Difference between the actual interest that will be accrued from the employee and the statutory interest rate that is now in effect in the market, which may be fixed by the Apex Bank or the Prime lending rate offered by a nationalized bank.
If we take one example, Emma's employer loaned her $500000, which she utilized to buy a private asset for $450000 and share $50000 with her spouse. Both are used only for private purposes. Also eligible for a fringe benefit is the employee's family. As a result, the employee's spouse readily received the benefit in this instance. This is a taxable benefit to the employer. If Emma (the employee) had bought the shares, they would have been counted as an income-generating asset.
Therefore, no loan interest benefit can be deducted from the fringe benefit in this situation.
Loan Fringe Benefit: $500000 x 213 / 366 = $290984.
The employer is involved in the bathtub trade. The retail cost of the bathtub is $2600 for the general public. Emma (the employee) received a discount of $1300. Cost pricing shouldn't be taken into account. The opportunity passed up is what the employer gains.
In this example, the fringe benefit is $1300.
If Emma would buy the shares on her own, the Fringe Benefit shall be reduced by (500000 x 4.5% * 213/366) x 50000/500000, which is the Interest Cost.
Specifically, $277890 - $13094 Net Fringe Benefit = $290984.
To make up for the tax planning by large corporations, the taxation of fringe benefits was introduced. The firms used to offer pay packages, which consisted primarily of fringe benefits rather than a large wage. The Company owned the fringe benefits, which were written off as depreciation. The Employee, however, earned a reduced wage and submitted a smaller income tax return.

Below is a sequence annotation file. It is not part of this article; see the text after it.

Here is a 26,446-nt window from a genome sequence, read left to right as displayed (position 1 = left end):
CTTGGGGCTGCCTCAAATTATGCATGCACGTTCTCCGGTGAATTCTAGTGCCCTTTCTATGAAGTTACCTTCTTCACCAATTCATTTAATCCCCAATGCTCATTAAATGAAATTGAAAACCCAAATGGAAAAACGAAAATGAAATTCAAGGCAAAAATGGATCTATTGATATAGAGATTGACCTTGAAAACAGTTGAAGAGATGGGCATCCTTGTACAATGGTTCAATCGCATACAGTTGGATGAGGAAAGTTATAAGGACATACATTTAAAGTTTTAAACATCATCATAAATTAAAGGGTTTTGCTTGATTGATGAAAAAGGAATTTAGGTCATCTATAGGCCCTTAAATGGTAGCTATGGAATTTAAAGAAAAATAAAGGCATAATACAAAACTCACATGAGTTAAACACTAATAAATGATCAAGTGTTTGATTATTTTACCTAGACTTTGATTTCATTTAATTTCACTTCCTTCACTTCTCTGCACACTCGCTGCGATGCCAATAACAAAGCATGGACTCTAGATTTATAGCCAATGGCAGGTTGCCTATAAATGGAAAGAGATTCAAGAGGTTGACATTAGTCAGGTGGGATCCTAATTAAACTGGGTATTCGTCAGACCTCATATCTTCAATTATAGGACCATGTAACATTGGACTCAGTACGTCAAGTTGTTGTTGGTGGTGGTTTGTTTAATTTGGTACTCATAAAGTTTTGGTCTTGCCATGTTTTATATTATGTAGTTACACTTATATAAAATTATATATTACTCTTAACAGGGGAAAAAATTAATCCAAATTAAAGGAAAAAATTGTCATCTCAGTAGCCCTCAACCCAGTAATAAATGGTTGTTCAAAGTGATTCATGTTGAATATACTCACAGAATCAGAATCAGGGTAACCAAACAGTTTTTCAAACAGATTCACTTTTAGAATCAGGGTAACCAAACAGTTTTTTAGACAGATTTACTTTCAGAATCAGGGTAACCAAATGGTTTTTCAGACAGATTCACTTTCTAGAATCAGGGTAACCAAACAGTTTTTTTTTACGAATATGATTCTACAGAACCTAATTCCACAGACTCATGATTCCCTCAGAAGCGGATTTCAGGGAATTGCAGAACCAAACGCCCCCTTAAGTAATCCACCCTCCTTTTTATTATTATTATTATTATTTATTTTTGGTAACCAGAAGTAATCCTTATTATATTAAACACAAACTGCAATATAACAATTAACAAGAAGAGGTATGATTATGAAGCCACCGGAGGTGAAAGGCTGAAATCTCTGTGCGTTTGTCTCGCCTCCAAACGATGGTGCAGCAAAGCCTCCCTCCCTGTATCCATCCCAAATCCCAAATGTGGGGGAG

For administrative purposes, the Government levied a tax on fringe benefits on the Employer after identifying a revenue leak. It is a form of source tax deduction. The corporation is responsible for paying all interest and penalties if the conditions are not followed.
It is crucial for all companies and employees to keep records of the bills and other documentation that will serve as the basis for the filing of the fringe benefit return. If the business wants to deduct anything from the payment of a fringe benefit, they can do so by producing the necessary documentation.
Records in their original form must be presented to the revenue authorities in case the situation is under investigation. Some employers used to structure their pay proposals as expenditure reimbursements. Since the FBT was implemented, the reimbursement now counts as a fringe benefit that the employer must pay taxes on.
This case study has shown how the Fringe Benefits Tax is calculated, and how it works. Hopefully, Parking Made Easy helped you in understanding the essentials of a Fringe Benefits Tax.